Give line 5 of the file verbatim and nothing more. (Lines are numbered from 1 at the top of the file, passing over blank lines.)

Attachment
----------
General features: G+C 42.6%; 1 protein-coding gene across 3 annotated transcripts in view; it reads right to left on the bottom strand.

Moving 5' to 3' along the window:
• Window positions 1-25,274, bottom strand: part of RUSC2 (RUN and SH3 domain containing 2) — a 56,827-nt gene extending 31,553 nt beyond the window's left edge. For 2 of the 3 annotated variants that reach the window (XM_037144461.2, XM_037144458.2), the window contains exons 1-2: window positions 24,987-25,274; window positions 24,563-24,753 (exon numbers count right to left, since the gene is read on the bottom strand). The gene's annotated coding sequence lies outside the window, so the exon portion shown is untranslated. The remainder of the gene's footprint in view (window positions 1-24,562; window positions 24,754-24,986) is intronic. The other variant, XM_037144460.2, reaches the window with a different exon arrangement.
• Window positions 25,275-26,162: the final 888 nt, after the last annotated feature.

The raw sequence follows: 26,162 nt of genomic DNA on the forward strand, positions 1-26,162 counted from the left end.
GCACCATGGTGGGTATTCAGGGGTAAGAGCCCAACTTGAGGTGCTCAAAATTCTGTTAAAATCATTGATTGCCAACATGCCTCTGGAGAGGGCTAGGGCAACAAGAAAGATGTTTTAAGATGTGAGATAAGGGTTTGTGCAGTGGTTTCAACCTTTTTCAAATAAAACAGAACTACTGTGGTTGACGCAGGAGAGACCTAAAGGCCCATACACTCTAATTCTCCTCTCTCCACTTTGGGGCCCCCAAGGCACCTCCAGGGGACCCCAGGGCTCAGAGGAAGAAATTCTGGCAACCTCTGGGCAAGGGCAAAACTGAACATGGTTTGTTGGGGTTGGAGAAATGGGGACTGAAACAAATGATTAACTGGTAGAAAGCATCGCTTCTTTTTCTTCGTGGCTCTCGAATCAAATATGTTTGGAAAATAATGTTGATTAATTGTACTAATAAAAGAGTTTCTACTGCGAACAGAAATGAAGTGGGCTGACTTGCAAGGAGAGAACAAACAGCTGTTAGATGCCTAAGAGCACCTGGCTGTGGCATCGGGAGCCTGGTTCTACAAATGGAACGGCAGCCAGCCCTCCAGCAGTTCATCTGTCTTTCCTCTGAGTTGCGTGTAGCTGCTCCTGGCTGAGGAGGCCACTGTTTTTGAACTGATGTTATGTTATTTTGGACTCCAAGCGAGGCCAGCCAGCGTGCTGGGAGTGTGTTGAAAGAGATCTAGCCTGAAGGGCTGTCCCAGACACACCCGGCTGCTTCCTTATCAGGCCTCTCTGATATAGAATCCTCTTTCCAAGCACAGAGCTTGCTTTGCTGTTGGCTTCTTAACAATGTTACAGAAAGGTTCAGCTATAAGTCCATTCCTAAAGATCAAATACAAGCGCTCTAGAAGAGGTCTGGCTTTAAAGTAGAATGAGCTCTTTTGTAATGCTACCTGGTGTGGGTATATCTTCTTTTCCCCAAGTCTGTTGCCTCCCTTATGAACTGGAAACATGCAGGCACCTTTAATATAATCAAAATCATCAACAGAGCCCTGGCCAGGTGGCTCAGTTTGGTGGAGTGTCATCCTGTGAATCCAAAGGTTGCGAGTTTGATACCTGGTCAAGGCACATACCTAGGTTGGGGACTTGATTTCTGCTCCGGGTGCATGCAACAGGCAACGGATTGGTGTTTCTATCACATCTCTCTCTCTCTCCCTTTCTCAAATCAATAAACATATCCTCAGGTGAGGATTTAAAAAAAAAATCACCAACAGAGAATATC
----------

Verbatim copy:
The raw sequence follows: 26,162 nt of genomic DNA on the forward strand, positions 1-26,162 counted from the left end.